"Angels Unawares": Another story of humans finding a scarred and traumatized one of the People, this one focuses on an older child and a human-caused catastrophe. This is one of the few Henderson stories with clear-cut villains, in this case a breakaway religious sect with an exceptionally harsh interpretation of the Bible. Given the often religious tone of the People stories, there is some interesting contrast, but unfortunately it rarely runs deeper than the classic contrast between rules and love so common in Protestant religious analysis. The best part of the story is Marnie's slow recovery of her memories and abilities. (6)

"Troubling of the Water": I think this is the best story of this collection and perhaps the best People story period. It has the same structure as many others: a human family discovers a child of the People after some calamity (this time, another lifeship crash) and takes care of him in the midst of their own troubles. But here, the trouble (a drought that may make their farm no longer viable) and the wonderful characterization of the gruff, well-read father make the story. Nothing is easy, including the power-assisted solution to their problems. It's a story about trust and hope, with a nice link at the end to other stories in this book. (8)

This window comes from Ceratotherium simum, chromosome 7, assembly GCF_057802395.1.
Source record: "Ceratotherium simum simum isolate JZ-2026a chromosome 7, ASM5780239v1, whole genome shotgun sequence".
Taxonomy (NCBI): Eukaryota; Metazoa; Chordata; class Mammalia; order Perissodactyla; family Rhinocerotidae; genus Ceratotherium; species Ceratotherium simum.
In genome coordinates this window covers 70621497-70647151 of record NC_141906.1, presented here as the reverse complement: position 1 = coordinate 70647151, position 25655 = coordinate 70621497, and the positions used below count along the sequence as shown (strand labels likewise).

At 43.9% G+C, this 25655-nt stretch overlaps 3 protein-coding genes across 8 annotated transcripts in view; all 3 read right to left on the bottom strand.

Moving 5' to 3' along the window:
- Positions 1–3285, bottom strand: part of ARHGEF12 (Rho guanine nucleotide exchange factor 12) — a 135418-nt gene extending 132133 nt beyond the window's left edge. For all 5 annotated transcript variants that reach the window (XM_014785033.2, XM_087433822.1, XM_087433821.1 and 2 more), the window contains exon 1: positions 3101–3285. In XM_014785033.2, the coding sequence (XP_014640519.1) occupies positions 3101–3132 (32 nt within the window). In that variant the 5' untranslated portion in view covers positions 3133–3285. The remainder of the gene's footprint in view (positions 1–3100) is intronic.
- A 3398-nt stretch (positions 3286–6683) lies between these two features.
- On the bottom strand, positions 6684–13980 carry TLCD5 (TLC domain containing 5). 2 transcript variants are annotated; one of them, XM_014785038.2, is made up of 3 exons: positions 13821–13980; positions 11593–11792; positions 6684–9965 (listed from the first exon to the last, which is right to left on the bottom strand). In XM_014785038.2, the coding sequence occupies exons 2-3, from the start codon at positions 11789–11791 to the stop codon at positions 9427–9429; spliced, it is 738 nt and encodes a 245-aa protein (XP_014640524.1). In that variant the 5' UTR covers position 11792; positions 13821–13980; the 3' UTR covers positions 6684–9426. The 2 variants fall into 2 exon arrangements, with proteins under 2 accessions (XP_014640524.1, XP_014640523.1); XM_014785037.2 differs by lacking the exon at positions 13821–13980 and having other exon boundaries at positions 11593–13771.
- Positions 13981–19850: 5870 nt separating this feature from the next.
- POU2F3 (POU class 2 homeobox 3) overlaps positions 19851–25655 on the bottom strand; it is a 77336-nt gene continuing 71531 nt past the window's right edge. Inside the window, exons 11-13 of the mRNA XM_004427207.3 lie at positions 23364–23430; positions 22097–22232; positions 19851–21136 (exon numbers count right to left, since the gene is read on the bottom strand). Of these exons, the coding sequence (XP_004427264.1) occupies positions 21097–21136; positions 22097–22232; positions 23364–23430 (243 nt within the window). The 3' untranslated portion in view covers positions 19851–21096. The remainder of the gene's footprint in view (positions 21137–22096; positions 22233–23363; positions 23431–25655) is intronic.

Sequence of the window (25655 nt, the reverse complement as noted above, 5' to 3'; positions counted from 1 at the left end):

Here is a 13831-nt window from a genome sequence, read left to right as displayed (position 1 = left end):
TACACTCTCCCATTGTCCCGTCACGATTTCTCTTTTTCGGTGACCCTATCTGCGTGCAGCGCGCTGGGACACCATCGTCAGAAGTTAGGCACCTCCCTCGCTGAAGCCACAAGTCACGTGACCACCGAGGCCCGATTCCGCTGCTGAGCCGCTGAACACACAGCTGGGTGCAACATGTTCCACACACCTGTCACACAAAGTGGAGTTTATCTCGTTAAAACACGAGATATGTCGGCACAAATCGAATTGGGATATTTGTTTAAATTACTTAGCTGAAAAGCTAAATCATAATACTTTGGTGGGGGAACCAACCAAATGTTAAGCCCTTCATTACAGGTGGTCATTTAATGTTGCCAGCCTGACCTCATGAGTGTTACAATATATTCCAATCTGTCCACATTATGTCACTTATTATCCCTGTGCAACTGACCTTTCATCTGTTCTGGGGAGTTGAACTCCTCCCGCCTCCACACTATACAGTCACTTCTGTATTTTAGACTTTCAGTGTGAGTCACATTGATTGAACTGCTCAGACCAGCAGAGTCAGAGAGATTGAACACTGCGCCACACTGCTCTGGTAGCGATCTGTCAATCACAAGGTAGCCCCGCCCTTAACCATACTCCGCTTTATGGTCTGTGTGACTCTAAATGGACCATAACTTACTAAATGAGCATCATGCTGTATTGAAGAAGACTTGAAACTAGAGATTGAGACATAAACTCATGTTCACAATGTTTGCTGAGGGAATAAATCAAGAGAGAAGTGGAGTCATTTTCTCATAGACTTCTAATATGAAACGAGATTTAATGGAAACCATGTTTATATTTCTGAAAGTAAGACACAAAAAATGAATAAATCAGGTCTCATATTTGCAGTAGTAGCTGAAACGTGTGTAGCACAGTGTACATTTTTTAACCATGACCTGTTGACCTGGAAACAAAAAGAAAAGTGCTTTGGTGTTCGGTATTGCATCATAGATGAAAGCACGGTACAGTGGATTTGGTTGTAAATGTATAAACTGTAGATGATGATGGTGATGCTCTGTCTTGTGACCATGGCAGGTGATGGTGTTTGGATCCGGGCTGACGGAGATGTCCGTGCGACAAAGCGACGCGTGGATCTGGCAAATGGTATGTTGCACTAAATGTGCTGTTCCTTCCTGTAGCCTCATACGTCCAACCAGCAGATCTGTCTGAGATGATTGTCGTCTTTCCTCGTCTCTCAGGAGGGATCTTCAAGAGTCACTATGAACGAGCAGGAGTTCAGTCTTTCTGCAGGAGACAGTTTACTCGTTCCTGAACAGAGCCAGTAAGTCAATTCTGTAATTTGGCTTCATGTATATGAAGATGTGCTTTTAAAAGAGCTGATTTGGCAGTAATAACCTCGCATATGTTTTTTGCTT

"Return": "Deluge" gives a glimpse of Home. "Return" gives a similar glimpse of New Home, by way of one of the characters who left for it at the end of Pilgrimage and now returns. That part was somewhat interesting, particularly the way that Henderson captures the emotional feel of a terraforming planet and a fully-populated ecosystem. Unfortunately, the story centers on the most appallingly self-centered, arrogant, vicious, and uncaring character that I've seen in any of Henderson's stories, making most of it actively painful to read. It is, like most of these stories, a healing story, so of course this does improve, but that isn't enough to make me want to read it. Ugh. (4)

"Shadow on the Moon": Two children of the People, Shadow and her older brother, run across an old man holed up in a cabin who has apparently gone somewhat crazy. Shadow's brother is wild to go into space and frustrated that the People won't show all the humans how to do it, so when they discover a link between that and this half-crazy man, it becomes an exciting project.

The story is made by Shadow, who I think is my favorite of any of Henderson's characters. Henderson does a remarkable job of capturing the younger sister role, showing both why Shadow wants to shadow her brother and her ability to think for herself and help him out of some dangerous situations. The story also has a nice bit of plot and suspense and the growing and healing aspects common to so much of Henderson's work, but I read it for Shadow and would happily read another dozen stories about her. (7)

Rating: 6 out of 10

Reviewed: 2008-06-28

Last spun 2022-02-06 from thread modified 2013-01-04